Hirsutism is a bothersome hyperandrogenic manifestation of PCOS that may require at least six months of treatment before improvement begins. According to a 2015 Cochrane review, the most effective first-line therapy for mild hirsutism is oral contraceptives. 32 Spironolactone, 100 mg daily, and flutamide, 250 mg twice daily, are safe for patient use, but the evidence for their effectiveness is minimal. 32 Other therapies include eflornithine (Vaniqa), electrolysis, or light-based therapies such as lasers and intense pulsed light. Any of these can be used as monotherapy in mild cases or as adjunctive therapy in more severe cases. 33
Cimetidine has been associated with gynecomastia as a side effect. Because other antiandrogens have been linked to the development of breast enlargement in men, the suggestion by earlier workers that cimetidine possessed antiandrogenic properties prompted us to study the endocrine effects of cimetidine in rats. Cimetidine directly antagonized the effects of exogenously administered testosterone on androgen target tissues. Ventral prostate and seminal vesicle weights were less in cimetidine-treated castrate adult male rats androgenized with testosterone-filled subcutaneous silastic capsules than in vehicle-injected controls. Cimetidine possessed no intrinsic androgen-like bioactivity in prepubertal male rats when given in doses of 50 mg/kg/day for 1 wk. Cimetidine competitively inhibited DHT binding to its cytoplasmic receptor and decreased specific nuclear uptake of [3H]dihydrotestosterone in rat ventral prostate slices. No effects on plasma gonadotropin or testosterone concentrations were observed. We conclude that cimetidine is a nonsteroidal-antiandrogen and that this property may contribute to the production of gynecomastia in cimetidine-treated men.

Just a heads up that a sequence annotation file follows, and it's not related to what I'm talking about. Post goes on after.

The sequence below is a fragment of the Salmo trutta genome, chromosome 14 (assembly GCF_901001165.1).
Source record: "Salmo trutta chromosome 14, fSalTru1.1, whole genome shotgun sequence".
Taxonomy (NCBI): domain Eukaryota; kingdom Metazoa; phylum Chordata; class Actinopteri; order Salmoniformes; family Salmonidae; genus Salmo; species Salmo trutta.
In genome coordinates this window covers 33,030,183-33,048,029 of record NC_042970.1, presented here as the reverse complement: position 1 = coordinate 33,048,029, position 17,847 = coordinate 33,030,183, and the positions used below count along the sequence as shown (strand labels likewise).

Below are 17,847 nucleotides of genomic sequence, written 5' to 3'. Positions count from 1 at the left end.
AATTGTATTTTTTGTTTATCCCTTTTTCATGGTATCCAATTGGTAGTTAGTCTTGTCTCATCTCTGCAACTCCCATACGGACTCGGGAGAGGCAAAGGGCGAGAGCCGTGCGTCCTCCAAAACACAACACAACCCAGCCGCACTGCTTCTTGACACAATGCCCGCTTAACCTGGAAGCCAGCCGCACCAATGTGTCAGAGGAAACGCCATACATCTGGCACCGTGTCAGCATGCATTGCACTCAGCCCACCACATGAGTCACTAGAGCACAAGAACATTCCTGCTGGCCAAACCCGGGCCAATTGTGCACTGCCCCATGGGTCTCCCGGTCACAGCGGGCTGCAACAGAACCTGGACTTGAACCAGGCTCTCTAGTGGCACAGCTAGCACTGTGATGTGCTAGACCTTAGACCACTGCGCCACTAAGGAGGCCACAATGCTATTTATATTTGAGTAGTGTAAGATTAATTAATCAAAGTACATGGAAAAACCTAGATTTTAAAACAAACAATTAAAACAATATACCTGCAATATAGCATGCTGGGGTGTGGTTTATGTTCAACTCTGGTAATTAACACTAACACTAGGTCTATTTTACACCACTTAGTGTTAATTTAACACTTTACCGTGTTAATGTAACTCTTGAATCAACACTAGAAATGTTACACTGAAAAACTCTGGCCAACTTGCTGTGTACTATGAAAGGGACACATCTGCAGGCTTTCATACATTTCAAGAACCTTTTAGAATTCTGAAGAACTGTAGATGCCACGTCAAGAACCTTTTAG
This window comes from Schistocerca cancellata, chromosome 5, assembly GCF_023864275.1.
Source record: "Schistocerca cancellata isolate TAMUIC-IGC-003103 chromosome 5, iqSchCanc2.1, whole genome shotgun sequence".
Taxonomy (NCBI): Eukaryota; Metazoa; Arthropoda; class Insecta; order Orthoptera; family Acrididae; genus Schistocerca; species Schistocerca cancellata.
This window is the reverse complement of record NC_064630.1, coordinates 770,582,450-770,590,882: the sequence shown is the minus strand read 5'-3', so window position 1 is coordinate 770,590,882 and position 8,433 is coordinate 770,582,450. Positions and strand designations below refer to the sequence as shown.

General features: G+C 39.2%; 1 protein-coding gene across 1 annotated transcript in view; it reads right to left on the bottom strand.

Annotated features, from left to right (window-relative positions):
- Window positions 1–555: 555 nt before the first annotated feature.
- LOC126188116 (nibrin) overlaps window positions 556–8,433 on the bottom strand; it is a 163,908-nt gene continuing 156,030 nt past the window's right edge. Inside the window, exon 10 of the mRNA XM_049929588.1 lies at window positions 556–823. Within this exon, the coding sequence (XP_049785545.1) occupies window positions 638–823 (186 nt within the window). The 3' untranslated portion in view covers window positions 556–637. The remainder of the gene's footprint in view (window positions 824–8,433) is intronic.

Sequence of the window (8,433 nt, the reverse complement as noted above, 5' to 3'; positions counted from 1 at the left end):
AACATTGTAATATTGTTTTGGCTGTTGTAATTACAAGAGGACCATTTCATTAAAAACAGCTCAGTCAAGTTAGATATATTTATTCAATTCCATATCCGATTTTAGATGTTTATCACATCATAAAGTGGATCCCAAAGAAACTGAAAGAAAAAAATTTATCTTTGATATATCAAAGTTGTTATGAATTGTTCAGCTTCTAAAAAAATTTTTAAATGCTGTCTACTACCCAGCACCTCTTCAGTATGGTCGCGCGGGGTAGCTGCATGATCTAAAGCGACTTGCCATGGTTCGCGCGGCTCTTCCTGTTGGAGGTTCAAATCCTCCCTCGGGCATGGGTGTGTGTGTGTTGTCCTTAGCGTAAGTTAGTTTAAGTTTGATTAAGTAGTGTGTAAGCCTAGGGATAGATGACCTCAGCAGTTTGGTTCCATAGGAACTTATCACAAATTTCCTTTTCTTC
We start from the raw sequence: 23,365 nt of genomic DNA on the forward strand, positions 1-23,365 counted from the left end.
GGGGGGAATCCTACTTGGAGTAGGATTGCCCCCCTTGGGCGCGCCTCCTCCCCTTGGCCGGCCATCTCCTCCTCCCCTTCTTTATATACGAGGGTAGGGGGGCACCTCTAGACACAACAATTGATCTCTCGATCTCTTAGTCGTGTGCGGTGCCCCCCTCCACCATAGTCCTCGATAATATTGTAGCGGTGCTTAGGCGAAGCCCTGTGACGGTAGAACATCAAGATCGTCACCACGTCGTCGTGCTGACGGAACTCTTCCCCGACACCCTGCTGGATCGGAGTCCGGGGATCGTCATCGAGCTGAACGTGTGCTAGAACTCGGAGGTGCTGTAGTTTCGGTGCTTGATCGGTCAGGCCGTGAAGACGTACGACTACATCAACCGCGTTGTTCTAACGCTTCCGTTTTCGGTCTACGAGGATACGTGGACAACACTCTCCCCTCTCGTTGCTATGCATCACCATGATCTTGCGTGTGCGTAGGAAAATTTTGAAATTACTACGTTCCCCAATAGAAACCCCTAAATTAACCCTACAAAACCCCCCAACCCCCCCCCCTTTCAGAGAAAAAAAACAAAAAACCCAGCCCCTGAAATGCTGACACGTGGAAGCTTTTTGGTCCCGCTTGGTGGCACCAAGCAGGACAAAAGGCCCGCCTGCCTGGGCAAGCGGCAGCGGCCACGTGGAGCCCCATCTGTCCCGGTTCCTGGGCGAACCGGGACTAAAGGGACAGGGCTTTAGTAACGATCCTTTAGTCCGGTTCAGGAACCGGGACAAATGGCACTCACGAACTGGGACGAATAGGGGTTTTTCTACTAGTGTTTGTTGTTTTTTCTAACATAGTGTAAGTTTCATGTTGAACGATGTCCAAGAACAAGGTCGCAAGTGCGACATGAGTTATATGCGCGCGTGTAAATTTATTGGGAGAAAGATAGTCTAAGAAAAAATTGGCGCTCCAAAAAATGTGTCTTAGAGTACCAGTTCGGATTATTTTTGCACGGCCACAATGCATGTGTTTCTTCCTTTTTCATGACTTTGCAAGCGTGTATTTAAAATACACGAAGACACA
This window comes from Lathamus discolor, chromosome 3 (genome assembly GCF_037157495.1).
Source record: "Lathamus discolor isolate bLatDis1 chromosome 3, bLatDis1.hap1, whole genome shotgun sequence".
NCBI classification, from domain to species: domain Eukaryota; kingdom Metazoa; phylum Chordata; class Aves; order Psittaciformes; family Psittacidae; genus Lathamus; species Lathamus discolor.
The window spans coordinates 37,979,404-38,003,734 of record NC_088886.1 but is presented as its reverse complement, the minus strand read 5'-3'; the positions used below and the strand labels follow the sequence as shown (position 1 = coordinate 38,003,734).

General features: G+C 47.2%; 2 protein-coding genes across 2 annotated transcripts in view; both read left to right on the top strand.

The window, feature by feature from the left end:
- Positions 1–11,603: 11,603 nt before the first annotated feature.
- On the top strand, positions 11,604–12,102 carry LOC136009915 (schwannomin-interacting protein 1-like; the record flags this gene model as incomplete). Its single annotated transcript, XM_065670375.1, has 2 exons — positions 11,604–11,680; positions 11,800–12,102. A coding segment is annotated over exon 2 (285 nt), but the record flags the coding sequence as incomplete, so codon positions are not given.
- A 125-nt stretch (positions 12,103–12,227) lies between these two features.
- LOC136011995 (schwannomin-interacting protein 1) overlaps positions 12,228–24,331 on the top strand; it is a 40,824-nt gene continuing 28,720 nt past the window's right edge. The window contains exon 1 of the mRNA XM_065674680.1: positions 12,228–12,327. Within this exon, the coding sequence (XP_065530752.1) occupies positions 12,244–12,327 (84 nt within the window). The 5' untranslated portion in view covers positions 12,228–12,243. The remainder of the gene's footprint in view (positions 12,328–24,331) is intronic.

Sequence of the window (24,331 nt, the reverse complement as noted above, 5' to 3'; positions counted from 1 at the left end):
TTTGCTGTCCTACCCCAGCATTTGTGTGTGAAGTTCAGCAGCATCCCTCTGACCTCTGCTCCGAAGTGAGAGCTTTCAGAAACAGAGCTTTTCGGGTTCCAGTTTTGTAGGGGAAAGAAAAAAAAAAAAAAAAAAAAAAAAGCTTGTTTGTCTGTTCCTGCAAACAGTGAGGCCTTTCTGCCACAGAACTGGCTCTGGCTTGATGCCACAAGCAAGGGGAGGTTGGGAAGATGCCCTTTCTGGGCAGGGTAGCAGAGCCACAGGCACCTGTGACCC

Administration of NILANDRON to beagle dogs resulted in drug-related deaths at dose levels that produce AUC exposures in dogs much lower than the AUC exposures of men receiving the therapeutic doses of 150 and 300 mg/day. Nilutamide-induced toxicity in dogs was cumulative with progressively lower doses producing death when given for longer durations. Nilutamide given to dogs at 60 mg/kg/day (1-2 times human AUC exposure) for 1 month produced 100% mortality. Administration of 20 and 30 mg/kg/day nilutamide (½-1 times human AUC exposure) for 6 months resulted in 20% and 70% mortality in treated dogs. Administration to dogs of 3, 6, and 12 mg/kg/day nilutamide (1/10-½ human AUC exposure) for 1 year resulted in 8%, 33%, and 50% mortality, respectively. A “no-effect level” for nilutamide-induced mortality in dogs was not identified. Pathology data from the one-year oral toxicity study suggest that the deaths in dogs were secondary to liver toxicity. Marked-to-massive hepatocellular swelling and vacuolization were observed in affected dogs. Liver toxicity in dogs was not consistently associated with elevations of liver enzymes.